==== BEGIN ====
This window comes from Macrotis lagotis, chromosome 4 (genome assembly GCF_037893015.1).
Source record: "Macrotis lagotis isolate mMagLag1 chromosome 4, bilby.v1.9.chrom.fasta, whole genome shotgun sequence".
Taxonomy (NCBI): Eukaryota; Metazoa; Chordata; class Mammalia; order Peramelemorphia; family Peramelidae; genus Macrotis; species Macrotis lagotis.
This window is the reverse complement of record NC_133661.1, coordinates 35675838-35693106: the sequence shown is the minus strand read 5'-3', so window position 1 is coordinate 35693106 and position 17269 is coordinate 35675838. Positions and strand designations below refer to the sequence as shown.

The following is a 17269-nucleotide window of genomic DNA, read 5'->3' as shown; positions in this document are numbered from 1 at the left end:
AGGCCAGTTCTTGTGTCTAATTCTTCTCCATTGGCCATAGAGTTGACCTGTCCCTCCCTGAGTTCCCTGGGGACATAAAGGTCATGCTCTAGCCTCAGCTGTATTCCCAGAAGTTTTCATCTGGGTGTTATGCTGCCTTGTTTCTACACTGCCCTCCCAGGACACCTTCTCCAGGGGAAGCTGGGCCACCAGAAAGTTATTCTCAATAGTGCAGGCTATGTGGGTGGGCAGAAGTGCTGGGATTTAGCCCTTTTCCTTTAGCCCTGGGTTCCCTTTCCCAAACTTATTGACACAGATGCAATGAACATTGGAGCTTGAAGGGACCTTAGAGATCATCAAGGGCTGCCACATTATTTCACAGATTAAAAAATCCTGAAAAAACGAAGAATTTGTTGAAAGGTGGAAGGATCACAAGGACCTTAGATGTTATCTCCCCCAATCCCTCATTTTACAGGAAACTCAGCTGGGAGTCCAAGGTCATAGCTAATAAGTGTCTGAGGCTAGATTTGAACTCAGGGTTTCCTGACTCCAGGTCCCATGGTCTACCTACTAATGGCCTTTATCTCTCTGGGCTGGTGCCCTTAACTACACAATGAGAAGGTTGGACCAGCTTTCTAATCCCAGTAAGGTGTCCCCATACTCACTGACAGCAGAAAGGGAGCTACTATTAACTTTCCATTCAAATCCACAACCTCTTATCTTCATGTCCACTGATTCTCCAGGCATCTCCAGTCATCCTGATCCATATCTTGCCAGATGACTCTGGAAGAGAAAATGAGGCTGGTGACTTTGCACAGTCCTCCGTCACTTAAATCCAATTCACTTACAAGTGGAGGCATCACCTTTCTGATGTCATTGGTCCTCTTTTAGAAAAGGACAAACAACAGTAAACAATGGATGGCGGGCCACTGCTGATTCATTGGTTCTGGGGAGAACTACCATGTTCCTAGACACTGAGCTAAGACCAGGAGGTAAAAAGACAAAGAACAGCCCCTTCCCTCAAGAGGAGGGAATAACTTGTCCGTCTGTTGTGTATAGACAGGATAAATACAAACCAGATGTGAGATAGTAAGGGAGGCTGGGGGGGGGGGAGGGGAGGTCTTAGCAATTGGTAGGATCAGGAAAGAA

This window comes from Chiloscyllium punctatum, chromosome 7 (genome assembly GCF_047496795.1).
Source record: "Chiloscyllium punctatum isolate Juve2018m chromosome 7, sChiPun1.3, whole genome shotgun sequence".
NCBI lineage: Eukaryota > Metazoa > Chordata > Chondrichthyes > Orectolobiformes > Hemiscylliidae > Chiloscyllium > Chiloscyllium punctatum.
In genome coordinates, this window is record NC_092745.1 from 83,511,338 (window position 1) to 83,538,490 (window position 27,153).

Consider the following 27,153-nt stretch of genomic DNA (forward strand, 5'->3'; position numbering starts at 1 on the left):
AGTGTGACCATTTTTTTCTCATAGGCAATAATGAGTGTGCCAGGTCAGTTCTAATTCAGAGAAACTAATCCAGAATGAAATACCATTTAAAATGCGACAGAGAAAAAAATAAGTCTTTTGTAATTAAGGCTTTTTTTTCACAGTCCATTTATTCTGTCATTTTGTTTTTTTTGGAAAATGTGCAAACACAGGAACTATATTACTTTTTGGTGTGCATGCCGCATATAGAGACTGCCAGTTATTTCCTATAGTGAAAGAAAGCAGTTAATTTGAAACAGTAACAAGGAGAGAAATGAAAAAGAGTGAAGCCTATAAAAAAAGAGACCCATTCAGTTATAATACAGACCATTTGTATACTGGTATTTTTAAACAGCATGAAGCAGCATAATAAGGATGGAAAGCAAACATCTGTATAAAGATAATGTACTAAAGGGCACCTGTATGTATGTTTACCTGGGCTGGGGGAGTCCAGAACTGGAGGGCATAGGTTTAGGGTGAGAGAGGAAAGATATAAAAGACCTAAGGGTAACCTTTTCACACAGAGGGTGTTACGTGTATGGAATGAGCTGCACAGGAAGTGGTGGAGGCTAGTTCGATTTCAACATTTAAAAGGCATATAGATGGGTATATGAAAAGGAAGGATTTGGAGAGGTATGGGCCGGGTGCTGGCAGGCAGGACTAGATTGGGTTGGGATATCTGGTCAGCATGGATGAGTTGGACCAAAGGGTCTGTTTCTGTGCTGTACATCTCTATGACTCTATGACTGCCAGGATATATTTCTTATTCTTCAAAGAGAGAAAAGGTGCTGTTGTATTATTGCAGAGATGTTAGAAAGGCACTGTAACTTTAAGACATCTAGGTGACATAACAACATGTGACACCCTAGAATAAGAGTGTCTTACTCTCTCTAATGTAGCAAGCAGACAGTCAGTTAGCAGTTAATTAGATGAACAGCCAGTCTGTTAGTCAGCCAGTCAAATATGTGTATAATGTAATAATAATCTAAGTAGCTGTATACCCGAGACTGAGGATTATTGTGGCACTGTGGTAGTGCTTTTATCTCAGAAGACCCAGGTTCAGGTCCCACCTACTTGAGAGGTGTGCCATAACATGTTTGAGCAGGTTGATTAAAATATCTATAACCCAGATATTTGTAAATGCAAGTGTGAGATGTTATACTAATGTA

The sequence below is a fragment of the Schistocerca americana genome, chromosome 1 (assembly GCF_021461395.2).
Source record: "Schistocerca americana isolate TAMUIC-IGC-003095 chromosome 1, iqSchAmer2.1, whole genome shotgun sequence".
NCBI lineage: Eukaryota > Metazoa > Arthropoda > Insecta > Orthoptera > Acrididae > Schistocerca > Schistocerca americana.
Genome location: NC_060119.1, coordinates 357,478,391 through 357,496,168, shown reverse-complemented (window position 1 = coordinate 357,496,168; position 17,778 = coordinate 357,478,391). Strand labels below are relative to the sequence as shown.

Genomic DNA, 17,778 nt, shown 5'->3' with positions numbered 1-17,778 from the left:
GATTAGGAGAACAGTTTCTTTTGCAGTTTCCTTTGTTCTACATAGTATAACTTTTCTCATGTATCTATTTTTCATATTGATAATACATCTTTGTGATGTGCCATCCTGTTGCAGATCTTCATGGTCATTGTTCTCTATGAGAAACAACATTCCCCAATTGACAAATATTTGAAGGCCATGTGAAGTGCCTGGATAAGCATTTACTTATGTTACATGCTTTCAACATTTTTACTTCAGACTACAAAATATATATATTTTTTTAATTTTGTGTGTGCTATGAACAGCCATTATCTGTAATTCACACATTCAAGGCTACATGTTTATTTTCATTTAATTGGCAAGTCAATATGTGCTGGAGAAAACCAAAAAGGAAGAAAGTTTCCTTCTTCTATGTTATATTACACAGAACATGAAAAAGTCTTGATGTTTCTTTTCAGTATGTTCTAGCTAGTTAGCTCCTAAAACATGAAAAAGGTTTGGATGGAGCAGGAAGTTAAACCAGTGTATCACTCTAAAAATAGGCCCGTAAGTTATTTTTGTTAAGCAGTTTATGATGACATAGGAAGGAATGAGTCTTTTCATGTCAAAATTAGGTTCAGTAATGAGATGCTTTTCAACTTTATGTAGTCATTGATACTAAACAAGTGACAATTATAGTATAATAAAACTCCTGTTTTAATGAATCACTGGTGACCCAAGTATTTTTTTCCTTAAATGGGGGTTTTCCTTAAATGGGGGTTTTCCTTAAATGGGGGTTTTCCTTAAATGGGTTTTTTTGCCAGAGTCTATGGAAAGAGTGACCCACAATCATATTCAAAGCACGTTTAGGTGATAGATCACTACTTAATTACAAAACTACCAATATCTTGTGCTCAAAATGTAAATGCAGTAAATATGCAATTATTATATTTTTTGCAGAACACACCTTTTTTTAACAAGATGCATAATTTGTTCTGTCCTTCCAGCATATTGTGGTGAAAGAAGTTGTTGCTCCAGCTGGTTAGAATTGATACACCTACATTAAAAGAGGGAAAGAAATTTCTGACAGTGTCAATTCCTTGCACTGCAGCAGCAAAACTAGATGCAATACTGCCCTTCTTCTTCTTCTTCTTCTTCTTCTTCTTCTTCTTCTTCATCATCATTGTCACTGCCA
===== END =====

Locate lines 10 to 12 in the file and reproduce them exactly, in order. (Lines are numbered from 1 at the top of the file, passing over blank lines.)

In genome coordinates, this window is record NC_092745.1 from 83,511,338 (window position 1) to 83,538,490 (window position 27,153).

Consider the following 27,153-nt stretch of genomic DNA (forward strand, 5'->3'; position numbering starts at 1 on the left):
AGTGTGACCATTTTTTTCTCATAGGCAATAATGAGTGTGCCAGGTCAGTTCTAATTCAGAGAAACTAATCCAGAATGAAATACCATTTAAAATGCGACAGAGAAAAAAATAAGTCTTTTGTAATTAAGGCTTTTTTTTCACAGTCCATTTATTCTGTCATTTTGTTTTTTTTGGAAAATGTGCAAACACAGGAACTATATTACTTTTTGGTGTGCATGCCGCATATAGAGACTGCCAGTTATTTCCTATAGTGAAAGAAAGCAGTTAATTTGAAACAGTAACAAGGAGAGAAATGAAAAAGAGTGAAGCCTATAAAAAAAGAGACCCATTCAGTTATAATACAGACCATTTGTATACTGGTATTTTTAAACAGCATGAAGCAGCATAATAAGGATGGAAAGCAAACATCTGTATAAAGATAATGTACTAAAGGGCACCTGTATGTATGTTTACCTGGGCTGGGGGAGTCCAGAACTGGAGGGCATAGGTTTAGGGTGAGAGAGGAAAGATATAAAAGACCTAAGGGTAACCTTTTCACACAGAGGGTGTTACGTGTATGGAATGAGCTGCACAGGAAGTGGTGGAGGCTAGTTCGATTTCAACATTTAAAAGGCATATAGATGGGTATATGAAAAGGAAGGATTTGGAGAGGTATGGGCCGGGTGCTGGCAGGCAGGACTAGATTGGGTTGGGATATCTGGTCAGCATGGATGAGTTGGACCAAAGGGTCTGTTTCTGTGCTGTACATCTCTATGACTCTATGACTGCCAGGATATATTTCTTATTCTTCAAAGAGAGAAAAGGTGCTGTTGTATTATTGCAGAGATGTTAGAAAGGCACTGTAACTTTAAGACATCTAGGTGACATAACAACATGTGACACCCTAGAATAAGAGTGTCTTACTCTCTCTAATGTAGCAAGCAGACAGTCAGTTAGCAGTTAATTAGATGAACAGCCAGTCTGTTAGTCAGCCAGTCAAATATGTGTATAATGTAATAATAATCTAAGTAGCTGTATACCCGAGACTGAGGATTATTGTGGCACTGTGGTAGTGCTTTTATCTCAGAAGACCCAGGTTCAGGTCCCACCTACTTGAGAGGTGTGCCATAACATGTTTGAGCAGGTTGATTAAAATATCTATAACCCAGATATTTGTAAATGCAAGTGTGAGATGTTATACTAATGTA